The primary goal of this blog is to create a place where Myaamia ‘Miami’ people can talk about our community, our places, our ecological observations, our shared pasts, and provide wide-ranging educational opportunities.
Posts on this blog are regularly authored by a team of people who work at the Myaamia Center at Miami University in Oxford, Ohio.
|Jarrid Baldwin (biography)||Language and Culture|
|Jonathan Fox (biography)||Education and Special Projects|
|Kristina Fox (biography)||Education and Home Learning|
|George Ironstrack (biography)||History and Ecology|
|Megan Mooney||Miami Tribe Events and Special Projects|
|Megan Sekulich (portfolio)||Artwork|
|Dr. Haley Shea (biography)||NAAT and Psychology|
|Dr. Cameron Shriver (biography)||History and Geography|
|Kara Strass (biography)||Education and Language|
This blog also serves as a forum for asking and responding to questions from both community members and non-members. Please use the comments features to post comments, stories, and questions. You can also email George at ironstgm@MiamiOH.edu.
Aacimotaatiiyankwi is a blog created by and for the Myaamia community. As such, we do not discuss other communities unless we have been given permission to do so. Comments about other communities will typically be deleted. Our goal is to share educational materials and we will monitor all comments for factual accuracy. We also do our best to foster a safe learning environment in which abusive and derogatory language will not be tolerated.
Updated: February 11, 2022
8 Comments Add yours
I am wanting to email you. We met at community engagement conference in Tulsa a little over 2 years ago. I am Jim wilson, LeAnne Howe’s husband. I want to let you know about an outreach project in Oklahoma that I am proposing to for a Whiting Humanities grant. I would like to refer to you in it, if possible.
My email is email@example.com; look forward to hearing from you.
aya Jim! Of course I remember you. It’s great to hear from you again. I’ll be in touch via email soon.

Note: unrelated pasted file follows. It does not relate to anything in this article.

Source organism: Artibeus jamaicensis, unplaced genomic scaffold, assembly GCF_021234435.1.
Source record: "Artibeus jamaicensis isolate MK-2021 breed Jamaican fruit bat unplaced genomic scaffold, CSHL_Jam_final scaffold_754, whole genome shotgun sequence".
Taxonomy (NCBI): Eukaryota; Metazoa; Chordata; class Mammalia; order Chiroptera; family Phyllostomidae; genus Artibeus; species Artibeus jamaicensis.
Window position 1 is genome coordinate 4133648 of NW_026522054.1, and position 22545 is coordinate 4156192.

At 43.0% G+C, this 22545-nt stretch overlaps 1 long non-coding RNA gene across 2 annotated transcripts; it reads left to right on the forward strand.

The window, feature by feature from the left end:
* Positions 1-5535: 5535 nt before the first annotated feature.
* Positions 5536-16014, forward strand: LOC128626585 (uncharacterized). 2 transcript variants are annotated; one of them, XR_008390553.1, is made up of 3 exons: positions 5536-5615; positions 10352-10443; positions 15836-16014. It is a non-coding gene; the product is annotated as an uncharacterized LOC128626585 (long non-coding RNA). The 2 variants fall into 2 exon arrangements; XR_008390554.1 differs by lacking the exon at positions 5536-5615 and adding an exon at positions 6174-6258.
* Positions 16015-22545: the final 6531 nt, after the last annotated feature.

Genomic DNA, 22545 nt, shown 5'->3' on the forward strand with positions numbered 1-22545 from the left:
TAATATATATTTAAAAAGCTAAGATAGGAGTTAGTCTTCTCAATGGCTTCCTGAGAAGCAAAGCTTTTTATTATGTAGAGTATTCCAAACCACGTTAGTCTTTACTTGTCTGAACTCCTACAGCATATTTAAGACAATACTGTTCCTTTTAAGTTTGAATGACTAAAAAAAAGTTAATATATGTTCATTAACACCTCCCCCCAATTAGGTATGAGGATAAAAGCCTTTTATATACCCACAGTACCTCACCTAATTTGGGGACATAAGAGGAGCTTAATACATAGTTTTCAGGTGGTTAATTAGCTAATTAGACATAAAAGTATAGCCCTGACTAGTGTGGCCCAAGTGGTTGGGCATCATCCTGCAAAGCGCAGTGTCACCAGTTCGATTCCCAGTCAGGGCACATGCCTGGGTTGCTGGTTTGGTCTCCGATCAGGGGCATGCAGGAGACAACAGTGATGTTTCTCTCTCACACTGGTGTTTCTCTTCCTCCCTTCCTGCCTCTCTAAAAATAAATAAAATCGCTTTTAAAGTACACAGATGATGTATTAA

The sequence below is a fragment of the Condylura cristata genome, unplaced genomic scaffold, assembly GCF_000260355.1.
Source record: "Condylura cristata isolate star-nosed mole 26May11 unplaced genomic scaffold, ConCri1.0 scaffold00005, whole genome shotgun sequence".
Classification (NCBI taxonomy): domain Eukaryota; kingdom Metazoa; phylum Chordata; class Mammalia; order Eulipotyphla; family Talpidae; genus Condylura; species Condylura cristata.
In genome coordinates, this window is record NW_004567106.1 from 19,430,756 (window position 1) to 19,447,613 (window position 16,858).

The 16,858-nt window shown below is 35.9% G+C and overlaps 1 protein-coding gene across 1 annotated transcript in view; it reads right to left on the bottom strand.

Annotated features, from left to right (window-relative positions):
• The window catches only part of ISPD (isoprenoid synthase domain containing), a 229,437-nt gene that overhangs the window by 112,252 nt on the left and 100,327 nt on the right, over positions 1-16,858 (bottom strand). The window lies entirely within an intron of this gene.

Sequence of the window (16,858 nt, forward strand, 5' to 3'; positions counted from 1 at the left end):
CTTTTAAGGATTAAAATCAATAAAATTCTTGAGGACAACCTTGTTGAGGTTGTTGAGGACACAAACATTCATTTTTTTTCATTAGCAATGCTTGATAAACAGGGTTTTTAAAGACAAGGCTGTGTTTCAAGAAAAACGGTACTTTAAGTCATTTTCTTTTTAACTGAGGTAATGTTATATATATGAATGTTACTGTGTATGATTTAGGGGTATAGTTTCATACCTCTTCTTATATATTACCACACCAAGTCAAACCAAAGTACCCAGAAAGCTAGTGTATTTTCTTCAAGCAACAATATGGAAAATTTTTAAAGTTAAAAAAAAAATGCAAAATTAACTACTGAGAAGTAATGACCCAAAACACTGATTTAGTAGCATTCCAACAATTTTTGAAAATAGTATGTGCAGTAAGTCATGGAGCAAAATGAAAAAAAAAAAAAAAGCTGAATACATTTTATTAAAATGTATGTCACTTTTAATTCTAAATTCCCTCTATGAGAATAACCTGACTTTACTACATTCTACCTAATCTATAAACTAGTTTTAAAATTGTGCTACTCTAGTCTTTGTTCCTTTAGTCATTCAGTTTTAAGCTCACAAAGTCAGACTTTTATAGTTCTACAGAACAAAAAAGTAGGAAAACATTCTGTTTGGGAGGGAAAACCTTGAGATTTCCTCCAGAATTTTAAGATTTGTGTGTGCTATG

Hoci Niihka! Neewe for the excellent resources. Looking forward to diving deeper into Myaamia history and ecology!
I need assistance, I have an acquaintance that went on a “spiritual” meeting at a school. She was shown a box of bones and told the Myaamai Indians inhabited the area years ago. She would like to speak with someone to see what to do if these are indeed ancestors to this tribe. Thank you for any direction.
neewe (Thank you) Patti for reaching out to us on this very important issue. I’ve forwarded your request to the Miami Tribe of Oklahoma’s NAGPRA officer, Julie Olds. NAGPRA – the Native American Graves Protection and Repatriation Act – is the legal tool whereby tribes can protect the graves and grave objects of our ancestors and of the peoples who lived in our homelands prior to our arrival. Anyone who’s interested can learn more about NAGPRA by clicking this link. –
Within the Miami tribe of Oklahoma, our Cultural Resource Office is responsible for NAGPRA. Anyone who’s interested in learning more about the Miami Tribe’s Cultural Resources Office please follow this link – Contact information for this office is at the bottom of this page.
How to Contact the Cultural Resources Office
Julie Olds, Cultural Resources Officer
Phone: (918) 541-2180
Very nice article. Superb. One sided stories get boring quickly. Many aspects that aren’t taught open up.
I was so pleased to run across your blog. I grew up in the lands you describe, near the Maumee River. As children, we spent many hours walking the fields along the river to look for arrow points. I have long wondered what happened to the people that lived there.
I expect to spend many hours reading your history to learn more.
aya John, thank you for the reply. We just returned to the office from a week along the Kociihsasiipi (St. Josephs) in Fort Wayne. Many of our youth who attended that program still wander those same river valleys (St. Marys, St. Josephs, and Maumee) and they’re still as beautiful as ever.
As you read, let me know if you have any questions.